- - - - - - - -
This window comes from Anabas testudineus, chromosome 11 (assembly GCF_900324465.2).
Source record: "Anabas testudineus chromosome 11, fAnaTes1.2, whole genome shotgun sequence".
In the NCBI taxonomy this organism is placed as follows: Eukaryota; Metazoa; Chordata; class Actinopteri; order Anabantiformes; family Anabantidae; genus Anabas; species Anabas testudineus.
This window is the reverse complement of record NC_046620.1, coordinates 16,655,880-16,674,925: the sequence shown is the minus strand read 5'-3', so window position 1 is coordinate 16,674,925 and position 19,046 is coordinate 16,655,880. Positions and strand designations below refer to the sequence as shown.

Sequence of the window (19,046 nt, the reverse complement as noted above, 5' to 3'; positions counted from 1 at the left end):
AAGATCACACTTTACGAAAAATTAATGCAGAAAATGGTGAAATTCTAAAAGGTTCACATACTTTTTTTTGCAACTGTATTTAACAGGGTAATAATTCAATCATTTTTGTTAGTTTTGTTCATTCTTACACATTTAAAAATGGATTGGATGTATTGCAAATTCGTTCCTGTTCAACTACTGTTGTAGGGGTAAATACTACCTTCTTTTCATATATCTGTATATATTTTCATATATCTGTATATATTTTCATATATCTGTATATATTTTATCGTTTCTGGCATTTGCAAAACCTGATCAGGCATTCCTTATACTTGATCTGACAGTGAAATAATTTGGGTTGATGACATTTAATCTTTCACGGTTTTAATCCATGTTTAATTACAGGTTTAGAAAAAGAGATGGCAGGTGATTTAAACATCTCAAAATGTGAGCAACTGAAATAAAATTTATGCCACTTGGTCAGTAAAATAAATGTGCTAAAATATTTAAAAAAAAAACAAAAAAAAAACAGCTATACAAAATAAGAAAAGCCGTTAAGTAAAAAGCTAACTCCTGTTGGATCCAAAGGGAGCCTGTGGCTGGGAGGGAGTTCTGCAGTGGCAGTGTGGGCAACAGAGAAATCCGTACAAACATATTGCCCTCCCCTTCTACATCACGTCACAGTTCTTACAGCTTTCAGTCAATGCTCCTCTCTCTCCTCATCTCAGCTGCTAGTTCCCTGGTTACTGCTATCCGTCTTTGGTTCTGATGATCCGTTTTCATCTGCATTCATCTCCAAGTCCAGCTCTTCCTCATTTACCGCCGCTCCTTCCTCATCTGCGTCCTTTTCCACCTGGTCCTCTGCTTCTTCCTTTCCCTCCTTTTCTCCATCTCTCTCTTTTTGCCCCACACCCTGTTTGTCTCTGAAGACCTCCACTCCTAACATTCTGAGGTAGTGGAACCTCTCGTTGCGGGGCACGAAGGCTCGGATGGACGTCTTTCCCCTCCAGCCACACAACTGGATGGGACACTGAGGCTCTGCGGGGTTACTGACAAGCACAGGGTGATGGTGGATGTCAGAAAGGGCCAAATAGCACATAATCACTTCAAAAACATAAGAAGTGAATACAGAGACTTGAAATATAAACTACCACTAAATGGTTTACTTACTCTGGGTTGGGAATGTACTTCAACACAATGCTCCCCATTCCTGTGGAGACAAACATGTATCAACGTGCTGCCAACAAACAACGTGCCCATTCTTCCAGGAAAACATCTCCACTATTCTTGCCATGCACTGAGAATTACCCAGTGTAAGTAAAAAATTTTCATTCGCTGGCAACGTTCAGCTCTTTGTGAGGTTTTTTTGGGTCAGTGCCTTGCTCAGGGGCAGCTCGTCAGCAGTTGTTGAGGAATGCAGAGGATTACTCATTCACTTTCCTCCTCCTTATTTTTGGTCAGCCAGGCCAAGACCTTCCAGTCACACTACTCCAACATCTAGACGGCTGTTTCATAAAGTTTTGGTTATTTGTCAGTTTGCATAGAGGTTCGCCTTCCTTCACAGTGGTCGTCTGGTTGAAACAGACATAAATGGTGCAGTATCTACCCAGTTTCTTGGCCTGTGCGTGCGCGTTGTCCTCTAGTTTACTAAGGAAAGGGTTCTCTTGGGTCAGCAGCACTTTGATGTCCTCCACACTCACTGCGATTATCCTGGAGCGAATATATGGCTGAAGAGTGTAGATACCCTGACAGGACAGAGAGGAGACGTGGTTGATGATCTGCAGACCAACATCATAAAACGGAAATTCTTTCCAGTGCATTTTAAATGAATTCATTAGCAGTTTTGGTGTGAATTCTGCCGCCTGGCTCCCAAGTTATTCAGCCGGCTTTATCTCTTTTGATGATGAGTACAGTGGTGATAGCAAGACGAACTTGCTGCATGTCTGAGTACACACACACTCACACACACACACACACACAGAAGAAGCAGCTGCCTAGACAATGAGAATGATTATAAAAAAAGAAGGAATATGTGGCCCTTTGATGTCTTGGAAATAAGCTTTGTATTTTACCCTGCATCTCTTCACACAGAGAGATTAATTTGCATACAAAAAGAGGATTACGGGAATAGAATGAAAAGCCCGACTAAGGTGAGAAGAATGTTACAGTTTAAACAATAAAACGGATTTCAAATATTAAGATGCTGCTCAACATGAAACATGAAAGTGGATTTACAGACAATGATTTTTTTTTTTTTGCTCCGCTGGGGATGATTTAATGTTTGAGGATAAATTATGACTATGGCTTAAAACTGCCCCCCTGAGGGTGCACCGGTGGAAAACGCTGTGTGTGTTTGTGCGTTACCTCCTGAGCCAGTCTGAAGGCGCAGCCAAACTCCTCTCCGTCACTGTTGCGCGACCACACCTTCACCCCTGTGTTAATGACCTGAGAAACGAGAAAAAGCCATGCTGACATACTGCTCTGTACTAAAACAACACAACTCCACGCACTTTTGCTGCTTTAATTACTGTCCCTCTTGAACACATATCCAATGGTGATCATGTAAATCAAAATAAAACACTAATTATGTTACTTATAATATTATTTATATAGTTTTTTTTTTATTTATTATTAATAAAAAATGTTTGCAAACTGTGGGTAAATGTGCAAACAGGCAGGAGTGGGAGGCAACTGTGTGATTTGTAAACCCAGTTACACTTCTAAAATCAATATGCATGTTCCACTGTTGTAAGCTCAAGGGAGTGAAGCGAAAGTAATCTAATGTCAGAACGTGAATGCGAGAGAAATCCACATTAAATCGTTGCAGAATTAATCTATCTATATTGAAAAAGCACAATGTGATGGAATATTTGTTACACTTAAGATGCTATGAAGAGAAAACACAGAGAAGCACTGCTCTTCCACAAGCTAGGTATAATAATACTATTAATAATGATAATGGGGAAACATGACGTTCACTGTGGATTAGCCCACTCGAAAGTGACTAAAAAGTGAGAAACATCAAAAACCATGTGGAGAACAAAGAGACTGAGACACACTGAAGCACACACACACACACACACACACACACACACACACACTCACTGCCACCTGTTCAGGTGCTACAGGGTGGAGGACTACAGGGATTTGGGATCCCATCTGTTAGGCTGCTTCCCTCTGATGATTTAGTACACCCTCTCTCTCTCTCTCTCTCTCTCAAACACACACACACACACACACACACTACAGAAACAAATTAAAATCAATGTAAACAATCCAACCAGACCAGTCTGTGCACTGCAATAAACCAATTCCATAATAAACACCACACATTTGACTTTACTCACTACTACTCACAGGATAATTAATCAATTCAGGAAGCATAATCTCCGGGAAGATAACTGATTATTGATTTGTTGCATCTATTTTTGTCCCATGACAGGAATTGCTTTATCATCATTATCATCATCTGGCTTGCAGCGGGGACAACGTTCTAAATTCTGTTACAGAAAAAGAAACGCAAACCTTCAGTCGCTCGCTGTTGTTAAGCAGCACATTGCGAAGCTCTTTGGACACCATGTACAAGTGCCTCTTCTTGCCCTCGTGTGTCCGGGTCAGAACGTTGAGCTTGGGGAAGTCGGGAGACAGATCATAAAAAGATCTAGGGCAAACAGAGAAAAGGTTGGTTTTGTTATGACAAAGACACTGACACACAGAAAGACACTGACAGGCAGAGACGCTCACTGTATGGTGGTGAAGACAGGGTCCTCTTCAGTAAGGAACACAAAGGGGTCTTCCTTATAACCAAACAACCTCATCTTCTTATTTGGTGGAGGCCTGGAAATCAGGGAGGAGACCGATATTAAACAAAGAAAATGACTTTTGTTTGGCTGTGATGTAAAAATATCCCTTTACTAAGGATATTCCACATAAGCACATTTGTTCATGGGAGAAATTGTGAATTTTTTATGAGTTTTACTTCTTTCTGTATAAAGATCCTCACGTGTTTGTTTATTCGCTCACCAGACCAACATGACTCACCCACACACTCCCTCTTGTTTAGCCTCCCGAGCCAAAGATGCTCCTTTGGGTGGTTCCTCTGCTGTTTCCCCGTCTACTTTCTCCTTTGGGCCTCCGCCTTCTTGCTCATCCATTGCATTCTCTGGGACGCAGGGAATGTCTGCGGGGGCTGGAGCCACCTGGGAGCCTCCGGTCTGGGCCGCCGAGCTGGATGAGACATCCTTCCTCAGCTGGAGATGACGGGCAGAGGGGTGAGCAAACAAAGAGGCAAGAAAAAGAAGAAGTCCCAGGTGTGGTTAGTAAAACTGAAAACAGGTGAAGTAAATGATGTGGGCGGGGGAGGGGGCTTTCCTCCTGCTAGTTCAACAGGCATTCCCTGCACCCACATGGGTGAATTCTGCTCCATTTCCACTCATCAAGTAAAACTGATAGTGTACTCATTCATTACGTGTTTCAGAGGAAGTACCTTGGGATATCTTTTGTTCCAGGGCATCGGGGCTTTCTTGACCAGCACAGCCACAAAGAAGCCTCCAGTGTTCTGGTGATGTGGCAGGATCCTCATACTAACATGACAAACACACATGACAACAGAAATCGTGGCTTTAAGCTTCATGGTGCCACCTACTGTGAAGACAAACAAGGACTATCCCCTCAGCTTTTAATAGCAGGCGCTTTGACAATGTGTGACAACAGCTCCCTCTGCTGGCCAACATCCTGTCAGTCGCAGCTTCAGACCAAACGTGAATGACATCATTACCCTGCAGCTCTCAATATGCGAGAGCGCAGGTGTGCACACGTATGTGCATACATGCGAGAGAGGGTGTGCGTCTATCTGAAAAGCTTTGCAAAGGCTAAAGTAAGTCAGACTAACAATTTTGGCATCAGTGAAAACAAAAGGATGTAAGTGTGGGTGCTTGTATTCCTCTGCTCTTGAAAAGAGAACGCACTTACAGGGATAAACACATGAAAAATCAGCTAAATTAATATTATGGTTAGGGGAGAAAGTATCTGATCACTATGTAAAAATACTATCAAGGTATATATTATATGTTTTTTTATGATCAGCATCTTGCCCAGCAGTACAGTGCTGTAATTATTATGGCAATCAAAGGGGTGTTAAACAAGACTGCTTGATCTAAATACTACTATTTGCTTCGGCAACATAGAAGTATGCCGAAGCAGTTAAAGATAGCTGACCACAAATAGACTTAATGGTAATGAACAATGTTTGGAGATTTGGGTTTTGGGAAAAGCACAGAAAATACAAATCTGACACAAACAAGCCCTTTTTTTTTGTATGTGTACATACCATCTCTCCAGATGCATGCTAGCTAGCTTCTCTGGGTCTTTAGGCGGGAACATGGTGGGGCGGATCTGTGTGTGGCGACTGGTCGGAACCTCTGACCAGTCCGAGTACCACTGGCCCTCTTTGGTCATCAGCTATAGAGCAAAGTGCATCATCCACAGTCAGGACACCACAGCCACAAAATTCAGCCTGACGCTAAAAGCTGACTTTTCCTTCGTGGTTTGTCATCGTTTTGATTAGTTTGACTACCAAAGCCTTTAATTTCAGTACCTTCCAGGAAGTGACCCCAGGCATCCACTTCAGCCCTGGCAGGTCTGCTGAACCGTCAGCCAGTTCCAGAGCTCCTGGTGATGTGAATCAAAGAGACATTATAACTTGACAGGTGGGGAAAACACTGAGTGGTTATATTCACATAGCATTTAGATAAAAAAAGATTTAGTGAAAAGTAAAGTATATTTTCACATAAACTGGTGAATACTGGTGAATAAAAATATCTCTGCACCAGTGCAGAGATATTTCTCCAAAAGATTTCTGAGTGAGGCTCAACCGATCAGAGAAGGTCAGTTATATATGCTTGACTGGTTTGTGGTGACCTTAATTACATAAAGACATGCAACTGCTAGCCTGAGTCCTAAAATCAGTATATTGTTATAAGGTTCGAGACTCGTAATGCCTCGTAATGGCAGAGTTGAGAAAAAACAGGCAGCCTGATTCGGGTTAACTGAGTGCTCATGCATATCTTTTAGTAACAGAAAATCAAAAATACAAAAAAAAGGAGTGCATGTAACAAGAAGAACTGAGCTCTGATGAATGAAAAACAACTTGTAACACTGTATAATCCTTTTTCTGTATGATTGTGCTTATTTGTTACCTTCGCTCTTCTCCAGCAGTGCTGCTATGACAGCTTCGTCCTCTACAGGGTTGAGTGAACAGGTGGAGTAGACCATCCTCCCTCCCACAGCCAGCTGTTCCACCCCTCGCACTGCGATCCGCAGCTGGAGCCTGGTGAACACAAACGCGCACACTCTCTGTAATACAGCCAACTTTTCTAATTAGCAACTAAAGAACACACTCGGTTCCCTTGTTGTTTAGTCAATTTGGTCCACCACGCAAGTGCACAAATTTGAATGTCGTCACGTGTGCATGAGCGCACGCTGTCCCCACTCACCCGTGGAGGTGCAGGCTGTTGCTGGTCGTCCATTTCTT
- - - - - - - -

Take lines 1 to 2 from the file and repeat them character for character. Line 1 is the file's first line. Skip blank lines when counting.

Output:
This window comes from Anabas testudineus, chromosome 11 (assembly GCF_900324465.2).
Source record: "Anabas testudineus chromosome 11, fAnaTes1.2, whole genome shotgun sequence".